When The Peninsula Shanghai opens in the city in late 2009, it will have signaled the return of its parent company Hongkong and Shanghai Hotels – founded by the Kadoorie family –to its roots.
In the first half of the previous century, it owned The Kalee, Majestic, Palace and Astor House hotels in Shanghai.
Despite entering a market, already brimming with most if not all, of the major hotel brands, The Peninsula Group is confident its product will prove attractive. Said the new hotel’s general manager Paul Tchen: “The Chinese are travelling more and becoming more sophisticated and appreciative of the luxury lifestyle. We want to reach out to this sector.”
He said these affluent individuals may have even stayed in Peninsula properties overseas, which makes them familiar with the chain’s particular culture of impeccable service.
“The potential (to win them over) is great,” said Tschen, voted 1996 Young Hotelier of the World by the International Hotel Association and Hotels Magazine.
Located along the Bund, next to the former British Consulate gardens, The Peninsula Shanghai will feature 235 rooms and suites that will take their inspiration from the Art Deco period but will contain the latest technology so essential to today’s environment. Those guests familiar with The Peninsula Tokyo, with its huge bathrooms and walk-in dressing area, will also find these perks in the Shanghai sister. (And for lady travellers, the nail dryer facility will be available.)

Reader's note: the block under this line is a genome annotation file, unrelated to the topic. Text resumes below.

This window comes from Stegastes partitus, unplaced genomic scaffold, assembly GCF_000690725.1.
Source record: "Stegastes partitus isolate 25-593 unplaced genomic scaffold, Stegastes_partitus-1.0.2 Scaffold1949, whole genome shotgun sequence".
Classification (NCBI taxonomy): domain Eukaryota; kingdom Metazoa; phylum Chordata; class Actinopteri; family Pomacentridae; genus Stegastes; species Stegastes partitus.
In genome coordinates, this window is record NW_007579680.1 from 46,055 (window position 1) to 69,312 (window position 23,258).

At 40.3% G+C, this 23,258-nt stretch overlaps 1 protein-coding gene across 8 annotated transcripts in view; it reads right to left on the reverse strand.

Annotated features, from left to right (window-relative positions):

The lobby, a hallmark of any Peninsula hotel, will serve the distinctive Peninsula Afternoon Tea that attracts record crowds – as proven in The Peninsula Hongkong – and five other dining venues, including a rooftop restaurant with a spectacular view of the Huang Pu River will make up the range of dining options.
The Peninsula Spa by ESPA will be likewise part of the expected offerings.
For more details, visit www.peninsula.com.
Margie T Logarta